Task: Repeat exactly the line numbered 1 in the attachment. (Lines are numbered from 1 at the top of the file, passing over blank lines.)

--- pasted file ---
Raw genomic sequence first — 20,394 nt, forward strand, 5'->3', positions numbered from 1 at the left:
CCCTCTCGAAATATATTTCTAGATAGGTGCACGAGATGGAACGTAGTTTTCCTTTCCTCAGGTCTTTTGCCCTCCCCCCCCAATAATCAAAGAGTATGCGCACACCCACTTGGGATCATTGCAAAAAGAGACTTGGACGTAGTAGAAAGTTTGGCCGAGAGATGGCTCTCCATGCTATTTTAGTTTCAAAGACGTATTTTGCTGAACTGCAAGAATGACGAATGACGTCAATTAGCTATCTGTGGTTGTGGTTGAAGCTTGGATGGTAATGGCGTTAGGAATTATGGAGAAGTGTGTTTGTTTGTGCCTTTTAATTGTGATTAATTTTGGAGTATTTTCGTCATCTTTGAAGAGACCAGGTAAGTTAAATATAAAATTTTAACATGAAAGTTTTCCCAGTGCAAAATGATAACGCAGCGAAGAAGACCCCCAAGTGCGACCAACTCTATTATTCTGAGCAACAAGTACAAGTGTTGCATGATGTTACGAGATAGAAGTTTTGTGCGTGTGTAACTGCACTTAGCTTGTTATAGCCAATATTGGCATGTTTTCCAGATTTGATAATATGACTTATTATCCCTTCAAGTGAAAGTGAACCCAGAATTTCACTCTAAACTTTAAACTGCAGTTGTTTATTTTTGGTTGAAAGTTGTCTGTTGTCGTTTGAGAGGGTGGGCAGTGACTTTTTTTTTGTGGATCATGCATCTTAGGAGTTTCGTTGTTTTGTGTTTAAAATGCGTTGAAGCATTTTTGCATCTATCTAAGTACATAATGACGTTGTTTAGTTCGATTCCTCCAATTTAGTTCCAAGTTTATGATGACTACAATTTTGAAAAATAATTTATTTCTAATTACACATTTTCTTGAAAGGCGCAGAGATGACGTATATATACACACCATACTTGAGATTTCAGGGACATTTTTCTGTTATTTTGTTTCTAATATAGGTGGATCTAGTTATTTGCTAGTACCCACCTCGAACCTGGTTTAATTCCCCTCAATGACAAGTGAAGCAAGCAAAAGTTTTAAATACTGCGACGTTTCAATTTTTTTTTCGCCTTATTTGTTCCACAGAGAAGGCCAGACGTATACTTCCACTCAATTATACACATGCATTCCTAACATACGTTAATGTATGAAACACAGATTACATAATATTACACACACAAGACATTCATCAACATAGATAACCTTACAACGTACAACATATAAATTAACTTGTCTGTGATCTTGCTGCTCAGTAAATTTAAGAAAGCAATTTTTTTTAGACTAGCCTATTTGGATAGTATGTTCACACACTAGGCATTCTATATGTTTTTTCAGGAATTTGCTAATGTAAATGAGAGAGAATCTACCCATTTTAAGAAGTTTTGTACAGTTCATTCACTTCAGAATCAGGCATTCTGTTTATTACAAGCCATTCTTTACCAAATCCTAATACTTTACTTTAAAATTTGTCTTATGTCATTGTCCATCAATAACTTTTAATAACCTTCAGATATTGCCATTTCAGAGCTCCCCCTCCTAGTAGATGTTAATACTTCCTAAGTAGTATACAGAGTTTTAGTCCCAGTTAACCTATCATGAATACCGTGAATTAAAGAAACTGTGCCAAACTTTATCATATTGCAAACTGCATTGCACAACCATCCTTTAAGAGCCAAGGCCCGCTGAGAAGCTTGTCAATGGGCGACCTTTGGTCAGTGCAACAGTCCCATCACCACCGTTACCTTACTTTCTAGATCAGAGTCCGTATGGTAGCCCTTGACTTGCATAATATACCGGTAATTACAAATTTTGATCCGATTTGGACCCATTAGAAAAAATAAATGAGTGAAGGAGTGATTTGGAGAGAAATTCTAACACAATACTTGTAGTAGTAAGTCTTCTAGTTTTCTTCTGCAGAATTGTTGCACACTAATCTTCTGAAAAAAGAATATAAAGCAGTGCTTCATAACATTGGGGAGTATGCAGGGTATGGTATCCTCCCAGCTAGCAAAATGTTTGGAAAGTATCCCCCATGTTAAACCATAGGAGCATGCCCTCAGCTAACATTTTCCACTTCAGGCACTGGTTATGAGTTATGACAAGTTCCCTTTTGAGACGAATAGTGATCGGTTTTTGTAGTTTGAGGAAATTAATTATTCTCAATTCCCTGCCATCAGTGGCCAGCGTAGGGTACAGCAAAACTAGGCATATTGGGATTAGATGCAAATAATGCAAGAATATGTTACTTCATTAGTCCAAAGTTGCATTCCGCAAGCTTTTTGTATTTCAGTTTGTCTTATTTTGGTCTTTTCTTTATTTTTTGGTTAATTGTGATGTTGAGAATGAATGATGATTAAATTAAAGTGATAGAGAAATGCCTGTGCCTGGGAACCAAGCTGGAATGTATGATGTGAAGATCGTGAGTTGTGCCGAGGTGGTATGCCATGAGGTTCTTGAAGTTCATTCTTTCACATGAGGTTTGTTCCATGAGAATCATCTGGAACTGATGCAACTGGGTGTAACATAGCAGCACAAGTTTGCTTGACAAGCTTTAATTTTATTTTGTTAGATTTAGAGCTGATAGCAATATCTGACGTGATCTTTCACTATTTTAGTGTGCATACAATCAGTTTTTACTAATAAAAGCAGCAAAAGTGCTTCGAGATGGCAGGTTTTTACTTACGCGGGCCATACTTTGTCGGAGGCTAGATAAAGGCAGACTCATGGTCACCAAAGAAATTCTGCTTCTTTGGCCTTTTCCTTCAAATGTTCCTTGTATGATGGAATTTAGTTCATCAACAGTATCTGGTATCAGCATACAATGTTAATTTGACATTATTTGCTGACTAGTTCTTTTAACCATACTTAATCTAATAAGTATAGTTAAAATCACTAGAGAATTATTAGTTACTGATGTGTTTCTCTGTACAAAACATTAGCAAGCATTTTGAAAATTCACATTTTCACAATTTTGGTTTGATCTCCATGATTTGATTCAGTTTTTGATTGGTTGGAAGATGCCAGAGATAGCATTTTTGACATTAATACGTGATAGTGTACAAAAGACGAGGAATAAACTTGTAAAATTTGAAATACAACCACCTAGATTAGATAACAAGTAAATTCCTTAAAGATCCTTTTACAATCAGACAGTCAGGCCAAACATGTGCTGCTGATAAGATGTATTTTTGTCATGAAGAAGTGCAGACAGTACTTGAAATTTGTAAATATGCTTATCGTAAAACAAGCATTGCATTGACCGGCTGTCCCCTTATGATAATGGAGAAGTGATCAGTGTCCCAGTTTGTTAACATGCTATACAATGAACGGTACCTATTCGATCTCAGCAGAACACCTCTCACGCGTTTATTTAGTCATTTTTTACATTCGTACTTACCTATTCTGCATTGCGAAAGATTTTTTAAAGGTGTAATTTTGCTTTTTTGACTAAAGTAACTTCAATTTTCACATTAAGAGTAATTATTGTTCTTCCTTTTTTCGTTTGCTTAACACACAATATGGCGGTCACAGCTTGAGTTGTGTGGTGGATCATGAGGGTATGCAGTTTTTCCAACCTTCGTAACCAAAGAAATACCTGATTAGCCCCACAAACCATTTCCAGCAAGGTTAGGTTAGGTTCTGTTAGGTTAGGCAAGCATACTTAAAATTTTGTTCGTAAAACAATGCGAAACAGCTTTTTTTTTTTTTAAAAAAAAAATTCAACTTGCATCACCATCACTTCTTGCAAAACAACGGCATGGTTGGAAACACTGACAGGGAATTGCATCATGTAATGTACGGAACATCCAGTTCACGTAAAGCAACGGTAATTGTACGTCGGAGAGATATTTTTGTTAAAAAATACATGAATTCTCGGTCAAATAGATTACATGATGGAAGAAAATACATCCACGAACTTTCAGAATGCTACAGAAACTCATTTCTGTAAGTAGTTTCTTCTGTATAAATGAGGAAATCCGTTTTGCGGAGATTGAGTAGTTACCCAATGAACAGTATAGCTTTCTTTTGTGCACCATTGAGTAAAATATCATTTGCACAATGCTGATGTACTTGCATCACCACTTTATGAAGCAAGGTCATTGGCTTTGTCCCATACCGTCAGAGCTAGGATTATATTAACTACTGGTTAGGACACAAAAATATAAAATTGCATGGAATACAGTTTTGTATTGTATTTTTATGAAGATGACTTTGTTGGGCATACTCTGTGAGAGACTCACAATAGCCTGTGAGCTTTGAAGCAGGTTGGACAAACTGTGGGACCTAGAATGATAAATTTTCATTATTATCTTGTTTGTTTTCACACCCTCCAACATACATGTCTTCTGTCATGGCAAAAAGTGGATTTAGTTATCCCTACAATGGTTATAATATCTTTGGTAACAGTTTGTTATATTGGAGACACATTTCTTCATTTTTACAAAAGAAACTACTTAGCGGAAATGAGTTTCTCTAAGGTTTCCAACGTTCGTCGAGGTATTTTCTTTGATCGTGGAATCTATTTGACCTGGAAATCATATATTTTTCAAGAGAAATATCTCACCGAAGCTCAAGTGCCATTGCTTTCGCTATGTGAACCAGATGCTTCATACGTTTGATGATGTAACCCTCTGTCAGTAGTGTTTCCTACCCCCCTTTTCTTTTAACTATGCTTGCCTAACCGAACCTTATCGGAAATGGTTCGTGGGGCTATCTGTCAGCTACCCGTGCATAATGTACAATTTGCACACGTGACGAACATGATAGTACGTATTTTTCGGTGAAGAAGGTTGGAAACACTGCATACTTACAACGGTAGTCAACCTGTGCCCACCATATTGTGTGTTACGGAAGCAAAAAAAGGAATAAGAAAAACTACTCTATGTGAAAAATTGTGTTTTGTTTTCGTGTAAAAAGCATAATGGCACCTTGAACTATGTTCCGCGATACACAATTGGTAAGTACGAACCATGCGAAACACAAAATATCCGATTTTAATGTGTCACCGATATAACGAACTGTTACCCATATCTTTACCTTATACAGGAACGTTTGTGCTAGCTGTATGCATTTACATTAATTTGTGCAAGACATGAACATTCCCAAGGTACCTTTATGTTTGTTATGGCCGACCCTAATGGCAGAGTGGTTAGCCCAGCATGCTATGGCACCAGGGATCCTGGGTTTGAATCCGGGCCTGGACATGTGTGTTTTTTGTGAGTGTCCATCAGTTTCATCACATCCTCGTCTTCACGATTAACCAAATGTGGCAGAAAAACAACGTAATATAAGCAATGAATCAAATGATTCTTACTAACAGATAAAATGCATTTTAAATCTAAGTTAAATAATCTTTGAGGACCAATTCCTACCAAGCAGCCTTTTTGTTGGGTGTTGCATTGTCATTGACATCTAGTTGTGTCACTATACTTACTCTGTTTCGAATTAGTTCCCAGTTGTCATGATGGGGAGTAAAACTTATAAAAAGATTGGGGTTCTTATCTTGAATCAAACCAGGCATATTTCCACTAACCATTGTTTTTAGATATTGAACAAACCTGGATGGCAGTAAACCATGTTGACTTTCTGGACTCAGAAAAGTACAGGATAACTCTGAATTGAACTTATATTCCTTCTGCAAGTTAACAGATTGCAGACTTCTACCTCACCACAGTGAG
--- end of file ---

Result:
Raw genomic sequence first — 20,394 nt, forward strand, 5'->3', positions numbered from 1 at the left: